ROLE-PLAYING RULE #2: The players and GM aren't opponents.

The GM may play the opposing forces, but his goal is not to beat the players. The goal should be for everyone to have a fun and satisfying gaming experience--challenging, but not necessarily adversarial. The GM doesn't lose when the players win.

Of course, there was a flip side to the killer campaign. I'll talk about that next week.

Monday, January 25, 2010

Movie Monday - Batman Forever, 1995

Continuing our journey through the history of live-action Batman features, we come to Joel Schumacher's first outing (and I mean that literally), "Batman Forever," from 1995 (BTW, the title image above does not appear in the movie--I had to combine two sequential images to get the whole title concept in there). If you remember last week, Tim Burton's "Batman Returns" had met with some negative reaction from parents because of its weirdly dark characters. So for this installment of the franchise, Warner Brothers brought in Schumacher to lighten things up and make Batman more kid-friendly. Let's see how that went.

In his introduction to The Great Comic Book Heroes, Jules Feiffer introduced me to the concept of Batman as gay man, an idea put forth by Fredric Wertham in his anti-comic book screed, Seduction of the Innocent. Feiffer didn't agree with Wertham's assessment, and neither do I. There are always those who want to read a homoerotic subtext into any instance of male bonding, but that doesn't make it so.

Then again...

Sometimes the Batman/Robin relationship in the serials and the TV series made such a subtext easy to read, even if it was inadvertent.

But with "Batman Forever," the film that introduced Robin to the Batman series of the 90's, director Joel Schumacher took that subtext and put it front and center in a big way. And surprisingly enough, it wasn't through the character of Robin.

The film also continued that character creep that had begun with "Batman Returns." Not only did "Batman Forever" feature two main villains, but it also added Robin to the mix, plus a love interest for Batman in the character of Chase Meridian.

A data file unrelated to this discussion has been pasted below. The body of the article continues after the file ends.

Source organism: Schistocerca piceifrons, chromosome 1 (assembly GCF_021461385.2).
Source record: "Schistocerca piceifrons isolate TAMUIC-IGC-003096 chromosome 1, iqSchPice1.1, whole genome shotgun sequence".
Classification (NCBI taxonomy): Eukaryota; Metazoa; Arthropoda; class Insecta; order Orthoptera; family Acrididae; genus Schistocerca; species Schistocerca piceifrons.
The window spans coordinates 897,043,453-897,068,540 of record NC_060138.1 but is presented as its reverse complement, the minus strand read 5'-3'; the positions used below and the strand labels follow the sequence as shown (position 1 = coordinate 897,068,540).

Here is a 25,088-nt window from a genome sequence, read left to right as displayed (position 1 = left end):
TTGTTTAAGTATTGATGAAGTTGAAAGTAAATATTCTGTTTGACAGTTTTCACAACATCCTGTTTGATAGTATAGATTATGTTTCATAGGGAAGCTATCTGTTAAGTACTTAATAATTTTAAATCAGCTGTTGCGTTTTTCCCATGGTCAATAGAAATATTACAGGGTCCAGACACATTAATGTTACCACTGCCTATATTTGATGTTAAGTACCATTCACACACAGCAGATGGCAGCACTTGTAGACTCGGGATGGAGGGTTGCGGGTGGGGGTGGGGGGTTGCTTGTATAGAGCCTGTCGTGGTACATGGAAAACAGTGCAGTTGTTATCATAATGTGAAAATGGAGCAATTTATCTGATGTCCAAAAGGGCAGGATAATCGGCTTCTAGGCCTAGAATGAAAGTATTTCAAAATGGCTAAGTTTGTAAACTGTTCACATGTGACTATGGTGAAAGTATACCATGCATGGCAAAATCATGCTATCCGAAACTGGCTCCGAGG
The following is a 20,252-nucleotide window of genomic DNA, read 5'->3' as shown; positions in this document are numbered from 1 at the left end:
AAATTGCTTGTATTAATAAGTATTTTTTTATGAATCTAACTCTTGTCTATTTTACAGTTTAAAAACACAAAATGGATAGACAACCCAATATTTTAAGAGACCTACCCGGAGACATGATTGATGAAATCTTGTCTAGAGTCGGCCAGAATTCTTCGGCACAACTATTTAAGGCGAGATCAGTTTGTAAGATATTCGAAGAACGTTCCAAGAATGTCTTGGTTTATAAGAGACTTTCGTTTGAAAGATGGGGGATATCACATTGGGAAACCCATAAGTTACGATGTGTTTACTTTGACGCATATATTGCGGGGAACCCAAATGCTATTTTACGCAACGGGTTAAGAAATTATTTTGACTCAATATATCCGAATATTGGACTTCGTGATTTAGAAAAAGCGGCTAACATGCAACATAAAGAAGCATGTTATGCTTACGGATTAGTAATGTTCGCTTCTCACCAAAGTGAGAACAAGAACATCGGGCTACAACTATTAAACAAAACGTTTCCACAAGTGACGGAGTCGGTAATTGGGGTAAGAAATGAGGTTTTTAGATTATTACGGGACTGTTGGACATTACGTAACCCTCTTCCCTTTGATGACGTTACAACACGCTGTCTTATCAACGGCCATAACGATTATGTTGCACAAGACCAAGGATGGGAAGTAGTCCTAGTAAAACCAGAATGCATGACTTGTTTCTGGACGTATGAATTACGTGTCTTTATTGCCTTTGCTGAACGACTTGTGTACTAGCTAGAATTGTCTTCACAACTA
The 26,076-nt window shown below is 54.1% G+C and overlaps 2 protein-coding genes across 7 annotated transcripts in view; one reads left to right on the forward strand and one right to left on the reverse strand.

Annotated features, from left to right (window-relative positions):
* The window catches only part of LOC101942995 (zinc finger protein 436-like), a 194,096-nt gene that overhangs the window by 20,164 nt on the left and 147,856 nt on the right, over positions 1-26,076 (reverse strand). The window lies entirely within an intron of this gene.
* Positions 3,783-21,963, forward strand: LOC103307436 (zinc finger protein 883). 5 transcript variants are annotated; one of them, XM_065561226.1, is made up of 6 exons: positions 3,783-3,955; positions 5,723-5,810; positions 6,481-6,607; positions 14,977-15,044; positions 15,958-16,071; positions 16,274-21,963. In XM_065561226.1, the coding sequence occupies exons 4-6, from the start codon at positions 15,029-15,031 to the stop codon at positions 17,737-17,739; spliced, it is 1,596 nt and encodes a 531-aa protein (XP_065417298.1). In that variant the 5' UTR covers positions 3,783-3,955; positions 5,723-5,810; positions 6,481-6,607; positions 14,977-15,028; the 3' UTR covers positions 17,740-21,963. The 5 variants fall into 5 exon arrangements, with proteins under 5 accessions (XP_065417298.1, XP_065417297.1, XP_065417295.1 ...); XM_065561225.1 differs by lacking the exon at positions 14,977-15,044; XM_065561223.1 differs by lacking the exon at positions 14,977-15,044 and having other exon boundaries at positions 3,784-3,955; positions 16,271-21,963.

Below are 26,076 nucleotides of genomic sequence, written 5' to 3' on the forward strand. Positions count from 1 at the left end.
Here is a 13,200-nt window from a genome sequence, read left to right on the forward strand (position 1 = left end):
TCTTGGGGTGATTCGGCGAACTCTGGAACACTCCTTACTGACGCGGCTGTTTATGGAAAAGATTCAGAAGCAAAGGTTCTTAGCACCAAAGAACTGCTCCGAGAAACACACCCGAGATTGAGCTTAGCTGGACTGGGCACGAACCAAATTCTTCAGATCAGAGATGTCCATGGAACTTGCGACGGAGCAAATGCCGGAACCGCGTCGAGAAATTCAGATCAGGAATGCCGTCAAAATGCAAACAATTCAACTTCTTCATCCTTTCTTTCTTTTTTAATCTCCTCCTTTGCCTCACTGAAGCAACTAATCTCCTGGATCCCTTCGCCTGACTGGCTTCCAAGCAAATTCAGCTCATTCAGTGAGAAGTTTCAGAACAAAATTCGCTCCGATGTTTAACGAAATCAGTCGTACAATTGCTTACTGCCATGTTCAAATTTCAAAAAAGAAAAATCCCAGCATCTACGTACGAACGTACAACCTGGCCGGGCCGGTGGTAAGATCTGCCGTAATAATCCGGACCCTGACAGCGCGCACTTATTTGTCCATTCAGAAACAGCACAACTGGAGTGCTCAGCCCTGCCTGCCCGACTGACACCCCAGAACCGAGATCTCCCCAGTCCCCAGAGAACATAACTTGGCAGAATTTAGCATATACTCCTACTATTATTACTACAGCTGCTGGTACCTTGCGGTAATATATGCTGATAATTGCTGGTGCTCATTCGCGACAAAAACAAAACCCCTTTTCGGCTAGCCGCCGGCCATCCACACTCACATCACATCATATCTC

The film opens with a girding-for-battle montage--Batman getting dressed, then entering the new Batcave and preparing to enter the new Batmobile, just so we know this isn't the same Batman as the previous films (literally, since he's now played by Val Kilmer, instead of Michael Keaton).

And Batman's first line of dialogue is a joke, just to let us know that this Batman isn't as dark as the one before.

Batman meets beautiful psychiatrist Dr. Chase Meridian (Nicole Kidman) when he is called to stop a robbery by Two-Face (Tommy Lee Jones). He manages to save the money, but Two-Face gets away.

Later, Bruce Wayne meets an employee of WayneTech, a scientist by the name of Edward Nygma (Jim Carrey), who has invented a helmet that manipulates brain waves to create 3-D television images (it looks like a blender filled with packing peanuts).

Bruce turns down Nygma's request for funding to develop the helmet. Nygma snaps and kidnaps his boss, Mr. Stickley. While testing the helmet on him, Nygma learns something interesting--the device can transfer brain energy from one person to another. As Stickley gets dumber, Nygma gets smarter. Nygma kills Stickley and makes it look like suicide.

Meanwhile, Batman answers the Batsignal, only to learn that it was activated by Chase, who intends to seduce him.

Batman turns her down (because he's, what, gay? You think?), but is intrigued enough to look her up as Bruce Wayne and ask her out to a charity circus.

At the circus, Two-Face shows up with his gang and a bomb, to lure Batman into a trap. However, his plan is foiled by the Flying Graysons (whose costumes just happen to resemble Robin's costume in the comics).

Two-Face kills them all except for Dick (Chris O'Donnell), the youngest Grayson. Bruce takes Dick in (no, not like that). Soon enough, though, Grayson figures out Bruce's secret identity and wants Batman's help in killing Two-Face.

Nygma becomes the Riddler and teams up with Two-Face. Dick becomes Robin, causing Bruce to renounce crimefighting for about three seconds, until Chase is kidnapped by the bad guys. Batman and Robin ride off to the rescue.

The film is a really odd bag of stuff that doesn't hold together at all. And strangely enough for a film that's ostensibly part of a series, it changes virtually everything. The brooding Gothicism of Anton Furst and Bo Welch is replaced with neon everywhere in Barbara Ling's production design.

Gotham City's architecture is crazier than ever, with the omnipresent brooding statuary of "Batman Returns" grown even larger and more commonplace. There's virtually a statue in every scene.

The Batsuit, Batcave, and Batmobile are completely redesigned. You can't see it well in the shot above, but the Batsuit has returned to the more realistically sculpted muscles of the first film, and added nipples to the chest. The mask is not much changed from the previous film, although the sharp nose line has been blunted again.

And to make sure we can have more toy tie-ins, Batman switches to a new, improved costume for the finale.

The new Batcave looks more modern than the previous iterations. Anton Furst's retro-rust look is almost completely gone now.